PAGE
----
Published: 16/07/2020 By Savills-Research

The prime markets of London have seen a significant recovery in activity levels since reopening on 13 May.
Activity has, in part, been supported by the pent-up demand that accumulated during lockdown. A surprising number of people are also reassessing their housing needs, with many taking action to find property that better meets their changing requirements.
However, buyers seem to be keeping their feet on the ground when it comes to what they are willing to pay, which means sellers need to remain realistic on their price expectations if this momentum is to continue.
Almost two-thirds of London agents reported that vendors’ price expectations of the property they are selling had reduced, while 85% said buyers’ budgets had decreased. This means the market remains price sensitive, despite an increase in activity.
Values have fallen by an average of 1.1% across prime London in the three months to June 2020, leaving them just 0.6% higher than they were a year ago.
Across prime London, 97% of Savills agents reported an increase in demand for property with a garden or other outside space
Savills Research
The experience of lockdown and working from home means increased inside and outside space has become an all-important driver of demand. Across prime London, 97% of Savills agents reported an increase in demand for property with a garden or other outside space and 71% have seen more buyers looking to upsize, with many looking for a separate space to work from home.
As a result, houses in outer prime London outperformed flats in the second quarter of 2020, with houses falling marginally by 0.5% compared to a fall of 1.6% for flats. This is the reverse of a trend that has been seen since 2014.
The highest value central London markets have been particularly constrained by restrictions on overseas travel. Here, prices fell by 1.2% in the quarter to leave them 20.7% below their mid-2014 peak.

A desire for space has also caused existing homeowners in central London to look to outer London locations, particularly across the prime West and South West London markets and, in some cases, the Home Counties. Local residents to these areas are also increasingly looking to upsize.
The prime markets of Chiswick, Wimbledon and Wandsworth, all of which are characterised by their abundance of green space, have seen the greatest uptick in viewings when compared to before lockdown began.
But living within close proximity to the parks or commons in these areas does come at a price, and average pound per square foot values can be up to 20% higher than property located further away.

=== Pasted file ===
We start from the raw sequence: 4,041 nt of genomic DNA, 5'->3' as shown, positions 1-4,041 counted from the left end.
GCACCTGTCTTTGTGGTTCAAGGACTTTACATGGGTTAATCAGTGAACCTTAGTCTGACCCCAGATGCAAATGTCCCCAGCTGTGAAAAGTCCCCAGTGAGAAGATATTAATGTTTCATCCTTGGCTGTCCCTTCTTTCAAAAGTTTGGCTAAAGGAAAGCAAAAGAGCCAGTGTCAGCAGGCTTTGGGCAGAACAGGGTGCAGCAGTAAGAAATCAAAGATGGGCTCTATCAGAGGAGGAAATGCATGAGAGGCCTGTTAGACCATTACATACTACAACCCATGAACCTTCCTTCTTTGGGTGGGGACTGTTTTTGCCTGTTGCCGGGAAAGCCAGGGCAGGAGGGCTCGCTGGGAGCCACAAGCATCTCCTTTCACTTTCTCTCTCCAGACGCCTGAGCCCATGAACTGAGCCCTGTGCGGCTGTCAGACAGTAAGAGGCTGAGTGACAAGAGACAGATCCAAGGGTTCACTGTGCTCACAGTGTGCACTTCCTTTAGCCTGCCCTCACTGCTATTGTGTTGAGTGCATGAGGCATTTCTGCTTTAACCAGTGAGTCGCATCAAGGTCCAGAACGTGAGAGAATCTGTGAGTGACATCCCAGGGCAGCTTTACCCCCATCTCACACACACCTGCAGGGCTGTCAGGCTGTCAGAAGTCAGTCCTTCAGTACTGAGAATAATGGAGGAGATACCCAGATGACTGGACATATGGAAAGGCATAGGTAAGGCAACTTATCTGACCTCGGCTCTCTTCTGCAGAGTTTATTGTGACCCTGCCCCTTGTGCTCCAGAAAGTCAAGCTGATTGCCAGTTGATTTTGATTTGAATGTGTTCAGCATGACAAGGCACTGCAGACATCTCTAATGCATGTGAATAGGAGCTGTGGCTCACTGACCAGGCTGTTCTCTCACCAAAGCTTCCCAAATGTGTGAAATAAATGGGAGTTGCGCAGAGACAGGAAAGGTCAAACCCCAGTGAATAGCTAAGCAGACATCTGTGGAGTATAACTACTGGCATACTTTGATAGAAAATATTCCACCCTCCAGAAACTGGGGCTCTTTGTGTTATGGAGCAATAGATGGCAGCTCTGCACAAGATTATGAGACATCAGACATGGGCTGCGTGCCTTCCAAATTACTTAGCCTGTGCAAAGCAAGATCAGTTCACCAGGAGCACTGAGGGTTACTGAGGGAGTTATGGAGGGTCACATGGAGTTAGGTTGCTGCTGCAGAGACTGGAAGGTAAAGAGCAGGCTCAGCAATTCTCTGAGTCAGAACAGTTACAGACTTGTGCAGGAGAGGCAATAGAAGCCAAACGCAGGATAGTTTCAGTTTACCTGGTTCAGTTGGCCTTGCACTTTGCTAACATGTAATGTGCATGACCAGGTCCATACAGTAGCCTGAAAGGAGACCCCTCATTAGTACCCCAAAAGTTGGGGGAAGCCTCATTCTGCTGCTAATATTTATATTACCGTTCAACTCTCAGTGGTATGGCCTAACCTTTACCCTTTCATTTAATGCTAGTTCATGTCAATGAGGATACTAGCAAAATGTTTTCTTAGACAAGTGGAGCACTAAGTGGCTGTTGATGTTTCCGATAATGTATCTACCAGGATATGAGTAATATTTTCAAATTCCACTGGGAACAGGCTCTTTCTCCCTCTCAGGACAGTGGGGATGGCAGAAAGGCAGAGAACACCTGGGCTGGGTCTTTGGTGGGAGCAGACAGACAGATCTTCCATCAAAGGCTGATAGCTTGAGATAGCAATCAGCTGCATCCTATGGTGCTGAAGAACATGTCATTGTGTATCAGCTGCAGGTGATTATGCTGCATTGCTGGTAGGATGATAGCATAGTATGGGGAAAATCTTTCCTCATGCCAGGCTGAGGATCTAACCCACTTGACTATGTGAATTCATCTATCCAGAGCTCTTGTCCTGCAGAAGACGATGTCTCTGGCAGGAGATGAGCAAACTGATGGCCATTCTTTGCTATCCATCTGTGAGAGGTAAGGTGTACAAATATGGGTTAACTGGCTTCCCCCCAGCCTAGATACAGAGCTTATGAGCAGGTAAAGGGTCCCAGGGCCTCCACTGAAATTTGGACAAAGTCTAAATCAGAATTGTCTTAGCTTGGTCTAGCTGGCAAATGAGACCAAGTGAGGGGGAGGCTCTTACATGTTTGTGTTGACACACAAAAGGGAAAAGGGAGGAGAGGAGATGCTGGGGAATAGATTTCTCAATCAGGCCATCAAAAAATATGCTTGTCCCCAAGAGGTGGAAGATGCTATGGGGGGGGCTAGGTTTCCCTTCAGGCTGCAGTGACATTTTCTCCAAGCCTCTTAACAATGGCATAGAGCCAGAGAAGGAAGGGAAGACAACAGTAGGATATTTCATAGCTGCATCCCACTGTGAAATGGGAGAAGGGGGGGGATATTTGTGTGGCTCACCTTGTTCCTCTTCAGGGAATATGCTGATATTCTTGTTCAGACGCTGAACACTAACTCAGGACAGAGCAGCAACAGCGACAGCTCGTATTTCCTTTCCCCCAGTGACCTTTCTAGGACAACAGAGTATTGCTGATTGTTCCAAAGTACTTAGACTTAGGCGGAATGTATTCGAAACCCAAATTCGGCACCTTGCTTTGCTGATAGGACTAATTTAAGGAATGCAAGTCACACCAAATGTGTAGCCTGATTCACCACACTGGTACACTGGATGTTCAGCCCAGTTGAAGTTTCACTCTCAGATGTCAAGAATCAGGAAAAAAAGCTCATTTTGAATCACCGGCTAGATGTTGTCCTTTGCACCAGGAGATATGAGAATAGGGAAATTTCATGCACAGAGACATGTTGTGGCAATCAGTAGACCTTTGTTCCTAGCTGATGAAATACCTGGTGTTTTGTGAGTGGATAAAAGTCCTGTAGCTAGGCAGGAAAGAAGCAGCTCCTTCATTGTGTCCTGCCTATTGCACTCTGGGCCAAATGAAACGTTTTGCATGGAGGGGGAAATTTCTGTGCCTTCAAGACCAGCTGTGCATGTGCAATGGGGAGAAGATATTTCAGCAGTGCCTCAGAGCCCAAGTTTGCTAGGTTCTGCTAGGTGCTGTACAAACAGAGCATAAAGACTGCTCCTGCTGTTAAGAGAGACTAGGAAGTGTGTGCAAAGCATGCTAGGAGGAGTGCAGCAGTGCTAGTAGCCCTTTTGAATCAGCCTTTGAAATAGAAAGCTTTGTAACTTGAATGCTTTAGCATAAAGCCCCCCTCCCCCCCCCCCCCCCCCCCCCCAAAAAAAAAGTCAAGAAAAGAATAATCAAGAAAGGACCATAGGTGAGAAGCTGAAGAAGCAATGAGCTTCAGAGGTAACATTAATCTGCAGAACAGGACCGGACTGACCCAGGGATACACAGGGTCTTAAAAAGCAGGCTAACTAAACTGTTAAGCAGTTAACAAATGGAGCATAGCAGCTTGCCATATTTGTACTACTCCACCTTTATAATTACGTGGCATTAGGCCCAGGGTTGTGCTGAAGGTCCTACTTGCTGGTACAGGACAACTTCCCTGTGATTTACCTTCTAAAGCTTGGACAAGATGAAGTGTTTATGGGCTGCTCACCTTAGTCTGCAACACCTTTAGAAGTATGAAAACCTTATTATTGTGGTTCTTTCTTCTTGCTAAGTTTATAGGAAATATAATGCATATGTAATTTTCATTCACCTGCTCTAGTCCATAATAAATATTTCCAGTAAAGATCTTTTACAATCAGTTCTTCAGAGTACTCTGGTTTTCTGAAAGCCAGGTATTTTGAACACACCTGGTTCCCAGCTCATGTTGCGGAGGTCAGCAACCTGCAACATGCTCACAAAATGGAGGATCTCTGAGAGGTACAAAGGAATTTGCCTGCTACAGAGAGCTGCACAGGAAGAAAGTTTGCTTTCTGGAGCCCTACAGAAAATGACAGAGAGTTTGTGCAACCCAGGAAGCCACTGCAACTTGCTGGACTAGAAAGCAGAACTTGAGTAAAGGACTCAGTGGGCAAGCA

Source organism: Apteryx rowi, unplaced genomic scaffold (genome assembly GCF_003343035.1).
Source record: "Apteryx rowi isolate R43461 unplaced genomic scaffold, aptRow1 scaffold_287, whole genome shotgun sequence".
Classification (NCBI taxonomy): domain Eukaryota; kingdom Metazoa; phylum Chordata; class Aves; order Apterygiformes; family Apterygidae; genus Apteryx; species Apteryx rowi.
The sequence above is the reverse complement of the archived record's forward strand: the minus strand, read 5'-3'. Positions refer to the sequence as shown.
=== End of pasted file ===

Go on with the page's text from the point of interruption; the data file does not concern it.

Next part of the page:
Similarly, Victoria Park has bucked the trend with growth of 1.0% recorded for the quarter, compared to an average fall of 1.8% for the prime North and East London region.
In prime North West London, access to a private garden seems to be a more important factor for buyers. Properties with their own gardens saw marginal growth of 0.3% in the three months to June, while those with no outside space fell by 1.5%.

Despite the Chancellor’s recent announcement of a partial stamp duty holiday, right-pricing is key to supporting the current momentum, particularly given the economic uncertainty that may slow the market towards the back end of this year. Once Covid-19 and Brexit concerns ease, we anticipate there will be a more sustained pick-up and the perceived security of a bricks-and- mortar investment should also help to underpin values.
The outer prime London markets, which tend to be more reliant on mortgage finance, will also benefit from low interest rates, once lender confidence improves.
Prime property in central London has looked good value for some time, particularly for those buying in foreign currencies, and has historically recovered fastest from a downturn. We see no reason why this will not be the case again, but it will require the easing of travel restrictions and the reopening of work, leisure and educational facilities before we see that this time around. In the meantime, this submarket continues to represent a buying opportunity for domestic purchasers and investors with a long-term view.
Longer term, price growth will be dictated by the extent to which Covid-19 has impacted on global wealth generation, and early indicators suggest the effect hasn’t been as severe as we had originally anticipated.